Opinium have a new poll in the Observer today (I think it’s the only poll in the Sunday papers, at least, it seems to be the only voting intention poll). Headline voting intentions are CON 41%, LAB 37%, LDEM 8%, UKIP 6%. Fieldwork was Thursday and Friday and the full tables are here. The four point lead echoes the YouGov poll that came out on Thursday, which had toplines of CON 41%, LAB 37%, LDEM 9%, UKIP 4% (tabs.

As well as their usual trackers, the Opinium poll also had some questions on the Brexit deal and what comes next. Asked how likely they think it is that there will be a “satisfactory” deal by March 2019, 26% think it is likely, 50% think it is unlikely. Satisfactory is, of course, in the eye of the beholder – some people presumably think there will be deal, but that it will be an “unsatisfactory” one, as the next question asked what people think is the most likely outcome – 30% expect us to leave with a deal next March, 33% to leave without a deal, 16% that we will not leave in March 2019.

The poll also asked what should happen next if there is no deal, or Parliament does not approve a deal. In the event of no deal at all, 14% think there should be a general election, 23% a new referendum, 13% an extension in order to continue negotiations, and 32% that Britain should just leave without a deal. In the event that a deal is struck, but Parliament rejects it, 12% think there should be a general election, 10% a deal vs no deal referendum, 20% a deal vs remain referendum, 14% that the government should return to negotiations, 25% that Britain should just leave without a deal.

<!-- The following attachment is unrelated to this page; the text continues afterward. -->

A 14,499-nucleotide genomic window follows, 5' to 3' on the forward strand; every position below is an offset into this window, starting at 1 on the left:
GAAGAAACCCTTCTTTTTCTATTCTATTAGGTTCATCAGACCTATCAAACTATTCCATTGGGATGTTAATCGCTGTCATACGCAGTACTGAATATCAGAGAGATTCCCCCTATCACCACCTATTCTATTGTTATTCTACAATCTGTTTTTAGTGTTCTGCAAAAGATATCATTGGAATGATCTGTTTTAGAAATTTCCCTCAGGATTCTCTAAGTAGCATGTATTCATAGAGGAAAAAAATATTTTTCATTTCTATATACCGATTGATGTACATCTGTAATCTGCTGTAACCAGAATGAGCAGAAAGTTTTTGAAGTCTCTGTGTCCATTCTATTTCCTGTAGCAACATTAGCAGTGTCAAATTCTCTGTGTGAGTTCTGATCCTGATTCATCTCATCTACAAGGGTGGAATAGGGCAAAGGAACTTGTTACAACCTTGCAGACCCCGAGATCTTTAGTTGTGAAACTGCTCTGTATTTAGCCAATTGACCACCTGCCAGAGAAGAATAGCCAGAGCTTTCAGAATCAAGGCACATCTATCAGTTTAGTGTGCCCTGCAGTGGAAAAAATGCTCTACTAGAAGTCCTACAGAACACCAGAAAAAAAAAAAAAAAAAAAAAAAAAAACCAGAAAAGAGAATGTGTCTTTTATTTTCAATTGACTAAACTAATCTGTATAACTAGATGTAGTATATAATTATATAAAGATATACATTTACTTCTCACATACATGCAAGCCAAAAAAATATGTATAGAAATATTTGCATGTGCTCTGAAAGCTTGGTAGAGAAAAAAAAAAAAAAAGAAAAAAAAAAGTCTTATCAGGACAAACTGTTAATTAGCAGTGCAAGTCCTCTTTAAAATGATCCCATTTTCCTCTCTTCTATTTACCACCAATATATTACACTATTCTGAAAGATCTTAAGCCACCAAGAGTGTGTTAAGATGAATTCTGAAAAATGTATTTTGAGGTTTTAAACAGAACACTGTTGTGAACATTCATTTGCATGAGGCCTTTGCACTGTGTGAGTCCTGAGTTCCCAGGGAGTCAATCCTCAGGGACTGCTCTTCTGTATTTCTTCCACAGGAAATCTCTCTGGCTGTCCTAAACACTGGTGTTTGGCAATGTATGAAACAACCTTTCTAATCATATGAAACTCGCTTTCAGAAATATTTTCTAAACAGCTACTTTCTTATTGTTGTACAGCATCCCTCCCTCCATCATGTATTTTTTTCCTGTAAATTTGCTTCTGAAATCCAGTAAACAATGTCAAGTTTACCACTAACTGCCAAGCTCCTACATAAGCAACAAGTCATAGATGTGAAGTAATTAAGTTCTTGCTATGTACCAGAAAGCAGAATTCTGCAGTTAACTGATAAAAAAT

A quick update on three new voting intention polls in the last day:

Survation for the Daily Mail have topline figures of CON 38%(+1), LAB 37%(-4), LDEM 10%(+4), UKIP 4%(+3). Fieldwork was done wholly on Friday, after the news of Boris Johnson’s seperation from his wife had broken and changes are from their poll earlier this week which had shown a four point Labour lead. The changes are from their poll at the start of the week that showed a four point Labour lead – obviously given the closeness of fieldwork those changes are more likely to be noise than a sudden surge in Lib Dem support within a matter of days! Full details are here.

BMG for the Independent have topline figures of CON 37%(nc), LAB 38%(-1), LDEM 11%(+1), UKIP 7%(+2). Fieldwork was Tuesday to Friday and the (insignificant) changes are from last month. Full tabs are here.